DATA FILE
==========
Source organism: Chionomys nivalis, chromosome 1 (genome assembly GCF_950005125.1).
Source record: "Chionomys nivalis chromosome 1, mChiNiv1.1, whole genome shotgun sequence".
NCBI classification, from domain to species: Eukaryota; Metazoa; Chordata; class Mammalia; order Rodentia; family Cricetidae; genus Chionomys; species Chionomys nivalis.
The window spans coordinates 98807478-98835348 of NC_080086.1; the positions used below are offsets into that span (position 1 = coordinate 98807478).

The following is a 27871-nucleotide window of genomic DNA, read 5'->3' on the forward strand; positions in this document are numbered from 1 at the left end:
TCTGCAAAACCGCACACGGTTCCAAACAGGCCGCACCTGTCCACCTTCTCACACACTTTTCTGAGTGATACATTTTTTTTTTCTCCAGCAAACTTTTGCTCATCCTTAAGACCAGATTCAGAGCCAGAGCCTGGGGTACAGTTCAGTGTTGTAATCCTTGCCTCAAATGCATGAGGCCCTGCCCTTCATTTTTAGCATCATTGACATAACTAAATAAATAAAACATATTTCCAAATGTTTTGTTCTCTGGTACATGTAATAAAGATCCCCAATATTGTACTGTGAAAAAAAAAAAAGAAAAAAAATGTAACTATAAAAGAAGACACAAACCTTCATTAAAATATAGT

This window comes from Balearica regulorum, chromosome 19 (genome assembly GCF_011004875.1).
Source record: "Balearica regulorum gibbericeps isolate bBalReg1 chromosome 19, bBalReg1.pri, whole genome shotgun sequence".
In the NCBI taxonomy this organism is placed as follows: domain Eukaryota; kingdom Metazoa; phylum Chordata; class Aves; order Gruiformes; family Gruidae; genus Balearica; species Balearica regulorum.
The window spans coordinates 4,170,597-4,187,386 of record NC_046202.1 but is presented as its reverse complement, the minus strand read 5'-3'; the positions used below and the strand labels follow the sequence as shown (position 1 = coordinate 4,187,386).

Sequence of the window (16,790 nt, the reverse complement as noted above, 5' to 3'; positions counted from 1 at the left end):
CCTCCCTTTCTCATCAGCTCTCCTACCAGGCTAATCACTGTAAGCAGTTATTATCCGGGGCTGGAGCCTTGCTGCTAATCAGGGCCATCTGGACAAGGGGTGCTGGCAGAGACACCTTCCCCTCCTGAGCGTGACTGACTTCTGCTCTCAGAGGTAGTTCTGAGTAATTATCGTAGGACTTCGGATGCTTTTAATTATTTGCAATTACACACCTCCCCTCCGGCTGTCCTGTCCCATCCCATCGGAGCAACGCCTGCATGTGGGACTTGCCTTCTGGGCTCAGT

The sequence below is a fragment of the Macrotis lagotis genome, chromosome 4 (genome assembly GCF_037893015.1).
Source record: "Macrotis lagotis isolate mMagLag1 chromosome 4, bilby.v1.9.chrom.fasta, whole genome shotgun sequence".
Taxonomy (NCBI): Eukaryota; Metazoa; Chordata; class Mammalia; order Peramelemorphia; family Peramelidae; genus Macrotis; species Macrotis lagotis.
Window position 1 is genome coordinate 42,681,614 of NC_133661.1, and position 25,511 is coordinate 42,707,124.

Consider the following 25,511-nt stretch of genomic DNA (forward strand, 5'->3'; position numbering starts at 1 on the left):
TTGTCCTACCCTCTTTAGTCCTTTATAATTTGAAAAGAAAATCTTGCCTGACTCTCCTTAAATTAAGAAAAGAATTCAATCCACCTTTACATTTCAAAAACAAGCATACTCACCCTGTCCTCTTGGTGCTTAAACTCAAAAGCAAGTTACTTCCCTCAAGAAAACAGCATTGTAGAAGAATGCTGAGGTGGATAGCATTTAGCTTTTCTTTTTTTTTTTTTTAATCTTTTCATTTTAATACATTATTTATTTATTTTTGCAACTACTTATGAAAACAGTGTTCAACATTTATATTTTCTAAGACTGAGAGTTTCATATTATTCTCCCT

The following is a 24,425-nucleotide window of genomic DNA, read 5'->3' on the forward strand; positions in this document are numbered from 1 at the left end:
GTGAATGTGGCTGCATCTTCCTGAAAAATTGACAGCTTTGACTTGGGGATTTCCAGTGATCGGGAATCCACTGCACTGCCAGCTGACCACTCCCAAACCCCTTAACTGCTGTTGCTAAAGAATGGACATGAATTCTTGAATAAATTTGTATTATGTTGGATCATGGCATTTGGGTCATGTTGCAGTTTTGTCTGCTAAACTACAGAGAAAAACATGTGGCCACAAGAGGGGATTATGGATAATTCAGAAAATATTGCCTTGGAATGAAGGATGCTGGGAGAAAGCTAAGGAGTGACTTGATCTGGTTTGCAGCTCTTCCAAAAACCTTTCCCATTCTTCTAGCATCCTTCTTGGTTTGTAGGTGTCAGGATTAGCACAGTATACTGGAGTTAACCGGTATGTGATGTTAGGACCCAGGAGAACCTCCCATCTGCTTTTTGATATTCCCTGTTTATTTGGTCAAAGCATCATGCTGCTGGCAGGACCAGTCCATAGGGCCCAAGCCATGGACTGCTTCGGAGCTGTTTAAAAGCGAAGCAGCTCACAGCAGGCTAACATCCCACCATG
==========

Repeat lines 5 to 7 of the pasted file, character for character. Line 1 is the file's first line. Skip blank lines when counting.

The following is a 27871-nucleotide window of genomic DNA, read 5'->3' on the forward strand; positions in this document are numbered from 1 at the left end:
TCTGCAAAACCGCACACGGTTCCAAACAGGCCGCACCTGTCCACCTTCTCACACACTTTTCTGAGTGATACATTTTTTTTTTCTCCAGCAAACTTTTGCTCATCCTTAAGACCAGATTCAGAGCCAGAGCCTGGGGTACAGTTCAGTGTTGTAATCCTTGCCTCAAATGCATGAGGCCCTGCCCTTCATTTTTAGCATCATTGACATAACTAAATAAATAAAACATATTTCCAAATGTTTTGTTCTCTGGTACATGTAATAAAGATCCCCAATATTGTACTGTGAAAAAAAAAAAAGAAAAAAAATGTAACTATAAAAGAAGACACAAACCTTCATTAAAATATAGT

This window comes from Balearica regulorum, chromosome 19 (genome assembly GCF_011004875.1).